Although for women there were no similar links between bone health and being married or in a marriage-like relationship, the study authors did find evidence that women with supportive partners had greater bone strength than those whose partners didn’t appreciate them, understand how they felt or were emotionally unsupportive in other ways.

This is the first time that marital histories and marital quality have been linked to bone health, the study’s senior author, Dr. Carolyn Crandall, a professor of medicine in the division of general internal medicine and health services research at the David Geffen School of Medicine at UCLA, said.

“There is very little known about the influence of social factors – other than socioeconomic factors – on bone health,” Crandall said.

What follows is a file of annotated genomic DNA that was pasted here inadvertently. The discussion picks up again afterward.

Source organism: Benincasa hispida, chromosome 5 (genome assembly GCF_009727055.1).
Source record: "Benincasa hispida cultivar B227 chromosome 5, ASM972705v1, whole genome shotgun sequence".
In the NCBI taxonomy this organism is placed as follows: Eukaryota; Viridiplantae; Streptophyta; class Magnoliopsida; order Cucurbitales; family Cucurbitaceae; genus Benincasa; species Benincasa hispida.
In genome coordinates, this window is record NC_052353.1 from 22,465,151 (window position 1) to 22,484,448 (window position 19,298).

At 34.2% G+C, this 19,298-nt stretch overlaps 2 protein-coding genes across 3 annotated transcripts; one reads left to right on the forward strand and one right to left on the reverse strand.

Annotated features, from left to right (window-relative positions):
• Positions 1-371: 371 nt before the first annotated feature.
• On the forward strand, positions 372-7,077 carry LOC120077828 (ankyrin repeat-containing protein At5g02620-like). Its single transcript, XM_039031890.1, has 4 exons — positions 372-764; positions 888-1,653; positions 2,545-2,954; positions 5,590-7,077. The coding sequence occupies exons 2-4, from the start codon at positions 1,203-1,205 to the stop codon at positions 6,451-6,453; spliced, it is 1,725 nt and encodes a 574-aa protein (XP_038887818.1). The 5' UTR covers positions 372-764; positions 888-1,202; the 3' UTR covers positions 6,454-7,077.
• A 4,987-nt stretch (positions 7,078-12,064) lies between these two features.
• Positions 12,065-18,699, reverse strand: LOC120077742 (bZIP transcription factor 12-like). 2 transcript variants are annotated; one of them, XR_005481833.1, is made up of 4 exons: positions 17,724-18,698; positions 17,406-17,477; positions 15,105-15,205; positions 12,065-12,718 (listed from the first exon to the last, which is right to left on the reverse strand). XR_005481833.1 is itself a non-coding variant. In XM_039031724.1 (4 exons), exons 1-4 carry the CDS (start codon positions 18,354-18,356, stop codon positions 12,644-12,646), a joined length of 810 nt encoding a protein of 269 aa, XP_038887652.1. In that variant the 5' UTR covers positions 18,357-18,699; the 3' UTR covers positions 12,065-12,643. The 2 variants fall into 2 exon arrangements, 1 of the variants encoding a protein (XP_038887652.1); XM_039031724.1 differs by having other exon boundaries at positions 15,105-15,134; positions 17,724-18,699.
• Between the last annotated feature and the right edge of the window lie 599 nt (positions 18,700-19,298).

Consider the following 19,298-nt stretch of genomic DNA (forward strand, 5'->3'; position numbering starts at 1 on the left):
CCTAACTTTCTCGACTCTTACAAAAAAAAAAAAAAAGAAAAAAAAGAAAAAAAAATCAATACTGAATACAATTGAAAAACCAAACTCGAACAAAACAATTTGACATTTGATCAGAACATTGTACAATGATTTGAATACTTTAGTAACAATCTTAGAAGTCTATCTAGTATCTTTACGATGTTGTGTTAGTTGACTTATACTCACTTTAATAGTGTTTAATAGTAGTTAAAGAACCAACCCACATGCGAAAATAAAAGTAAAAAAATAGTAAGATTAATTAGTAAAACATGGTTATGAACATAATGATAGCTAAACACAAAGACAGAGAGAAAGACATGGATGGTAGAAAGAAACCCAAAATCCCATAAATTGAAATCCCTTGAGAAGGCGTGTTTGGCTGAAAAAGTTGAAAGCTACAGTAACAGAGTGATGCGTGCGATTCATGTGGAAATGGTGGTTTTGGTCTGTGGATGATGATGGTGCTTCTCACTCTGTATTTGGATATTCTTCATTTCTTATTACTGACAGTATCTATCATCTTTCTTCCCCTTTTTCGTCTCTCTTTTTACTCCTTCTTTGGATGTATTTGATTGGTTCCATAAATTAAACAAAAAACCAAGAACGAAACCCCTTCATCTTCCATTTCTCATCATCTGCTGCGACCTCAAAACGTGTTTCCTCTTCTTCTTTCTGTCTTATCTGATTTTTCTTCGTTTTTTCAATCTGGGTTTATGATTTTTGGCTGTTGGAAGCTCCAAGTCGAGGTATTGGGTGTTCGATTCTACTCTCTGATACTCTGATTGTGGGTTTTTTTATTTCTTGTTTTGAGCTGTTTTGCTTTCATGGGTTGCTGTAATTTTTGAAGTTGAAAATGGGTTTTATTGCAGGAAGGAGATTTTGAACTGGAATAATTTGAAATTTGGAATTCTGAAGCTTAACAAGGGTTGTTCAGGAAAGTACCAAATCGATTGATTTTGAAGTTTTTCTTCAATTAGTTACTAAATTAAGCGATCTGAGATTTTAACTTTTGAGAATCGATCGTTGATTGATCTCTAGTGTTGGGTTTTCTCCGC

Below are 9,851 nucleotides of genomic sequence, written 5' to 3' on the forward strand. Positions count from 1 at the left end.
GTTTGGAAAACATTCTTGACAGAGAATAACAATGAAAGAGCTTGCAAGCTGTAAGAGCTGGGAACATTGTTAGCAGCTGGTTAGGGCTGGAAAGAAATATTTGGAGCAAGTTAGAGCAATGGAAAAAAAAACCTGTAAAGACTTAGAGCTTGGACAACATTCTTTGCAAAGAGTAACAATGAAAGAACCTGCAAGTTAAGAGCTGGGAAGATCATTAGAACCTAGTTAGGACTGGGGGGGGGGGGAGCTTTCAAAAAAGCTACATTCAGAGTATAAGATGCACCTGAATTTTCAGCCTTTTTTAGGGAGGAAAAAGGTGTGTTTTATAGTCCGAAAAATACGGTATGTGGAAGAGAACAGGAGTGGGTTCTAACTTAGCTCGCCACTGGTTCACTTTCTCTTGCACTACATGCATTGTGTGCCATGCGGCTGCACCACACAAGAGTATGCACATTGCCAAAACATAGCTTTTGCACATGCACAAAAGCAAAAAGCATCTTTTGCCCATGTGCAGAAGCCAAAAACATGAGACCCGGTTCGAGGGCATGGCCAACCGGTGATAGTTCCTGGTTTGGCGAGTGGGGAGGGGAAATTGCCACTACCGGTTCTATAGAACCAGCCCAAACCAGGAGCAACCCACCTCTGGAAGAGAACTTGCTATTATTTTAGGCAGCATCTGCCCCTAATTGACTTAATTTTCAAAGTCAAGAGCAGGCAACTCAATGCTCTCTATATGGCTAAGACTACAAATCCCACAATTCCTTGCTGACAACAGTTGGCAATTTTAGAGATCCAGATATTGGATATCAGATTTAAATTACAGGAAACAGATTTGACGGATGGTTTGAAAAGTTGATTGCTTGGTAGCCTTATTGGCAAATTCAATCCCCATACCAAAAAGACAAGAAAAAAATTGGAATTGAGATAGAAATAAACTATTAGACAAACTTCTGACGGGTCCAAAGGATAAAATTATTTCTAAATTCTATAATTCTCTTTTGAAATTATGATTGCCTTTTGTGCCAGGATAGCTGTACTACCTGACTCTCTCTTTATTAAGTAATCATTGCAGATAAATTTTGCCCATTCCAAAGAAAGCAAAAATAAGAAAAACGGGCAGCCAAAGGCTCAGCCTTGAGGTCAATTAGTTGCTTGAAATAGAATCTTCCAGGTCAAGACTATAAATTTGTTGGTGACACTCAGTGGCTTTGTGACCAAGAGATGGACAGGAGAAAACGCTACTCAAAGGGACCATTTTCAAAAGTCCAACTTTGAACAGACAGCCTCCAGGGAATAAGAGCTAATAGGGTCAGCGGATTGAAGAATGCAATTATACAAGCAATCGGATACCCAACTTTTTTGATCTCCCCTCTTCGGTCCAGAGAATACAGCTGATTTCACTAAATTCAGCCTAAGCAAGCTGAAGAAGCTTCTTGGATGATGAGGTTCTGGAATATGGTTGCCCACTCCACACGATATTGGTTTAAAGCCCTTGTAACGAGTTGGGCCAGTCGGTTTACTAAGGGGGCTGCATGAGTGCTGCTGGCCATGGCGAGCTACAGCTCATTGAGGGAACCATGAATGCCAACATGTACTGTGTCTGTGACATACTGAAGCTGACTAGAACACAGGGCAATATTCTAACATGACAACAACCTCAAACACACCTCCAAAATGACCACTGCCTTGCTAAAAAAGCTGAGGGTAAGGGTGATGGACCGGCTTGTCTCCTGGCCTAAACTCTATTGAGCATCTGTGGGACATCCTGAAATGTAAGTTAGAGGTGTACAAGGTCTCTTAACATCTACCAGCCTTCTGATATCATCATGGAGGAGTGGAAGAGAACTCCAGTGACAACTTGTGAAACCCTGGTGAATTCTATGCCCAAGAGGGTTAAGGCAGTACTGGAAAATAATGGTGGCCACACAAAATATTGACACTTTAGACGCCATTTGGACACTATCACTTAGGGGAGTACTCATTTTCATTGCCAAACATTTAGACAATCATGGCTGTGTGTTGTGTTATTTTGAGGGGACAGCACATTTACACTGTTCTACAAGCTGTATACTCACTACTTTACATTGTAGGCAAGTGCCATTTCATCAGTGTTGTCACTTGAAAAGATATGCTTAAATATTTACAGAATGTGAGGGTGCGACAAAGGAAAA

“Good health depends not only on good health behaviors, such as maintaining a healthy diet and not smoking, but also on other social aspects of life, such as marital life stories and quality of relationships,” she said.

The associations between marriage and bone health were evident in the spine but not the hip, possibly due to differences in bone composition, the researchers said.

The data suggested several significant correlations between marriage and bone health – but only for men.

The study authors found that men in long-term stable marriages or marriage-like relationships had higher bone density in the spine than every other male group, including men currently married who had previously been divorced or separated, men not currently in a relationship and men who had never been married.

Among men who first married prior to turning 25, the researchers found a significant reduction in spine bone strength for each year they were married before that age.

For instance, the authors said, those who marry young are likely to be less educated, leading to lower pay and more difficulty in making ends meet.

The study is published online in the peer-reviewed journal Osteoporosis International.

Source: zee news